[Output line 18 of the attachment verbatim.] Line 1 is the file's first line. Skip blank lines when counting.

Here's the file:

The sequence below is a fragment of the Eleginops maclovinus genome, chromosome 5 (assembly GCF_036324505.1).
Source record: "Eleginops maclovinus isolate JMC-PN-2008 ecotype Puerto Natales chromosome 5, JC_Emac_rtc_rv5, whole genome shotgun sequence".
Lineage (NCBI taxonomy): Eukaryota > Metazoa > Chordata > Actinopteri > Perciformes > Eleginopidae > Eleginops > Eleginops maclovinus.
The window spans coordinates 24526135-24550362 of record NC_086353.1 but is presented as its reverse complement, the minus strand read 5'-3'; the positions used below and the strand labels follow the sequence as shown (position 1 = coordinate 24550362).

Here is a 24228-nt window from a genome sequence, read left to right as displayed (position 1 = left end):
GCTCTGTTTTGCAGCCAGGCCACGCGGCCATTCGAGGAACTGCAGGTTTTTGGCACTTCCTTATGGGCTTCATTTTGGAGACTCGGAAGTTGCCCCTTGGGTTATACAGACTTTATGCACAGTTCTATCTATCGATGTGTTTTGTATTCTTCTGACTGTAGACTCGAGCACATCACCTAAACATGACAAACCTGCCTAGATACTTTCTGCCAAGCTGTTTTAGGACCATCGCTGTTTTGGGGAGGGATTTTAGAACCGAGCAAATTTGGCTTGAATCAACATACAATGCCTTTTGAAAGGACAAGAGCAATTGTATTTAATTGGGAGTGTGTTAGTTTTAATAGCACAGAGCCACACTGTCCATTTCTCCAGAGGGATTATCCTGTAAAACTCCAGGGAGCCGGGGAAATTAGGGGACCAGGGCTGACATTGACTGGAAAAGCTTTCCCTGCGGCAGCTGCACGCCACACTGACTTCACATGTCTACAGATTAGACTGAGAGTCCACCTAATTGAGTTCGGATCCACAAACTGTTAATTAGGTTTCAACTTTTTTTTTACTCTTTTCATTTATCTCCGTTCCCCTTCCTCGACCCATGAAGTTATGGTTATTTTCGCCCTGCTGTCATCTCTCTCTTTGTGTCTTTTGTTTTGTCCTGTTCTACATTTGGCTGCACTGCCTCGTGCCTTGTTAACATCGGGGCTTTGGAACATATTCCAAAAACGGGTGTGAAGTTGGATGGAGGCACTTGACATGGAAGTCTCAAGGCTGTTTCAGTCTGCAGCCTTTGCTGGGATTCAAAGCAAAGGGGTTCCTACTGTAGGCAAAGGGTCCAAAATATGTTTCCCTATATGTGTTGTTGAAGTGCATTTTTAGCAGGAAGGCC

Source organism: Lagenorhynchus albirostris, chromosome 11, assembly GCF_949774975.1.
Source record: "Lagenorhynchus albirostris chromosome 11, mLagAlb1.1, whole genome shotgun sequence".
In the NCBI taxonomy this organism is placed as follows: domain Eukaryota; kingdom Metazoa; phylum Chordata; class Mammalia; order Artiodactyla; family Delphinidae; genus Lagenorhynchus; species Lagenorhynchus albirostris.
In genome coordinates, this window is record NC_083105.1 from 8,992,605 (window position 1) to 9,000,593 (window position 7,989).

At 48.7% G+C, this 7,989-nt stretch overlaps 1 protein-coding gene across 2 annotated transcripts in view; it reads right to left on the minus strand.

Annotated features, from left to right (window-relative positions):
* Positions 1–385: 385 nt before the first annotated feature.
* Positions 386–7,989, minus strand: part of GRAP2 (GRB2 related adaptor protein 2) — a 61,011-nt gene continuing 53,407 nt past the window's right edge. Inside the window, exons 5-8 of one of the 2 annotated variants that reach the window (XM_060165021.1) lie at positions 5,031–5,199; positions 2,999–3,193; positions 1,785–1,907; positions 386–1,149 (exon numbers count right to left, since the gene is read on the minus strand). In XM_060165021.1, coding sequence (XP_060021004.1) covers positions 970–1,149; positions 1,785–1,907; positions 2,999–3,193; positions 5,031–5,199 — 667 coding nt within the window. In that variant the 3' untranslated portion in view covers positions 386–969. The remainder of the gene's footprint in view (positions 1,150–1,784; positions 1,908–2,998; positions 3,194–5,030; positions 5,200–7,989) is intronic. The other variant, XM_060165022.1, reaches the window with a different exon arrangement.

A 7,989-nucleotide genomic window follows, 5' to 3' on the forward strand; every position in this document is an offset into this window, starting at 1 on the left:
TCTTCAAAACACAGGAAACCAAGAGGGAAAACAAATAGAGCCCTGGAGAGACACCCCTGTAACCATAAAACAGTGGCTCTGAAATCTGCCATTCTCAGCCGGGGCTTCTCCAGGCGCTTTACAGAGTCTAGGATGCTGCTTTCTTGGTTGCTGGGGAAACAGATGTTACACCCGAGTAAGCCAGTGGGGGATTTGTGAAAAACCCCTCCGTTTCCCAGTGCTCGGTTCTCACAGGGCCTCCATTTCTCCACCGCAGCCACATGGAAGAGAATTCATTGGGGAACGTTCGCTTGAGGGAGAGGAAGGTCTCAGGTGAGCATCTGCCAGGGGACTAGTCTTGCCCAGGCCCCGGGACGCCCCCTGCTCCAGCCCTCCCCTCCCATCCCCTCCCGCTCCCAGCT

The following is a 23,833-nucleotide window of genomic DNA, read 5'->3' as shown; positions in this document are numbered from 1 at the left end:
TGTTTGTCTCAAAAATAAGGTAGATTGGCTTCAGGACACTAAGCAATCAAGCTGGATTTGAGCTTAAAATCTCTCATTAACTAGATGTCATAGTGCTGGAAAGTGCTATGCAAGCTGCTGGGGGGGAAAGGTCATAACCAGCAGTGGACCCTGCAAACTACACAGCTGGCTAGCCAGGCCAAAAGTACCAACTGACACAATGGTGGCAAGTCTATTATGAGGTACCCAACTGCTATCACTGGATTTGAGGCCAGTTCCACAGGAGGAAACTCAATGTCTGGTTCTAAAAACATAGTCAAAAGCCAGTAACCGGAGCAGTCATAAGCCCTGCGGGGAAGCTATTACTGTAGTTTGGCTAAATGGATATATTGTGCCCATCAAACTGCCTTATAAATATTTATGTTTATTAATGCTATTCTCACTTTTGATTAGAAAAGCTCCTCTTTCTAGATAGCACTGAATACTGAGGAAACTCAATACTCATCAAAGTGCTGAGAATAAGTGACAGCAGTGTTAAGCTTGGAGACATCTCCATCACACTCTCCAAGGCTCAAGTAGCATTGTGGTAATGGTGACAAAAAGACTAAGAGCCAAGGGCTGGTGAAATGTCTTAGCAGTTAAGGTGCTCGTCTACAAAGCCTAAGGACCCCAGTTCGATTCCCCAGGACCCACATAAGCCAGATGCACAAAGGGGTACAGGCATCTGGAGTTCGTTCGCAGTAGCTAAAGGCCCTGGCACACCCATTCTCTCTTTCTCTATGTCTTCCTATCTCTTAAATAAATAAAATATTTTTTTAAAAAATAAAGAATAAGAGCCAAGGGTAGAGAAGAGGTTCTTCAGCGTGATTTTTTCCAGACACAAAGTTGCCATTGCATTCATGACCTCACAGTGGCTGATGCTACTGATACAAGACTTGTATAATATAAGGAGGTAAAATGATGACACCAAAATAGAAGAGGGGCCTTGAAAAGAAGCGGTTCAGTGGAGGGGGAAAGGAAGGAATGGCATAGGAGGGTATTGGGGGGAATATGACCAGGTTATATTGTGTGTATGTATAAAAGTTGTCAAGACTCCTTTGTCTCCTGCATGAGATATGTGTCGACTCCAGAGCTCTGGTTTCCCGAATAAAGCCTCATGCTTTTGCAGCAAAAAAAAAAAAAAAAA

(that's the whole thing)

TGTTTGTCTCAAAAATAAGGTAGATTGGCTTCAGGACACTAAGCAATCAAGCTGGATTTGAGCTTAAAATCTCTCATTAACTAGATGTCATAGTGCTGGAAAGTGCTATGCAAGCTGCTGGGGGGGAAAGGTCATAACCAGCAGTGGACCCTGCAAACTACACAGCTGGCTAGCCAGGCCAAAAGTACCAACTGACACAATGGTGGCAAGTCTATTATGAGGTACCCAACTGCTATCACTGGATTTGAGGCCAGTTCCACAGGAGGAAACTCAATGTCTGGTTCTAAAAACATAGTCAAAAGCCAGTAACCGGAGCAGTCATAAGCCCTGCGGGGAAGCTATTACTGTAGTTTGGCTAAATGGATATATTGTGCCCATCAAACTGCCTTATAAATATTTATGTTTATTAATGCTATTCTCACTTTTGATTAGAAAAGCTCCTCTTTCTAGATAGCACTGAATACTGAGGAAACTCAATACTCATCAAAGTGCTGAGAATAAGTGACAGCAGTGTTAAGCTTGGAGACATCTCCATCACACTCTCCAAGGCTCAAGTAGCATTGTGGTAATGGTGACAAAAAGACTAAGAGCCAAGGGCTGGTGAAATGTCTTAGCAGTTAAGGTGCTCGTCTACAAAGCCTAAGGACCCCAGTTCGATTCCCCAGGACCCACATAAGCCAGATGCACAAAGGGGTACAGGCATCTGGAGTTCGTTCGCAGTAGCTAAAGGCCCTGGCACACCCATTCTCTCTTTCTCTATGTCTTCCTATCTCTTAAATAAATAAAATATTTTTTTAAAAAATAAAGAATAAGAGCCAAGGGTAGAGAAGAGGTTCTTCAGCGTGATTTTTTCCAGACACAAAGTTGCCATTGCATTCATGACCTCACAGTGGCTGATGCTACTGATACAAGACTTGTATAATATAAGGAGGTAAAATGATGACACCAAAATAGAAGAGGGGCCTTGAAAAGAAGCGGTTCAGTGGAGGGGGAAAGGAAGGAATGGCATAGGAGGGTATTGGGGGGAATATGACCAGGTTATATTGTGTGTATGTATAAAAGTTGTCAAGACTCCTTTGTCTCCTGCATGAGATATGTGTCGACTCCAGAGCTCTGGTTTCCCGAATAAAGCCTCATGCTTTTGCAGCAAAAAAAAAAAAAAAAA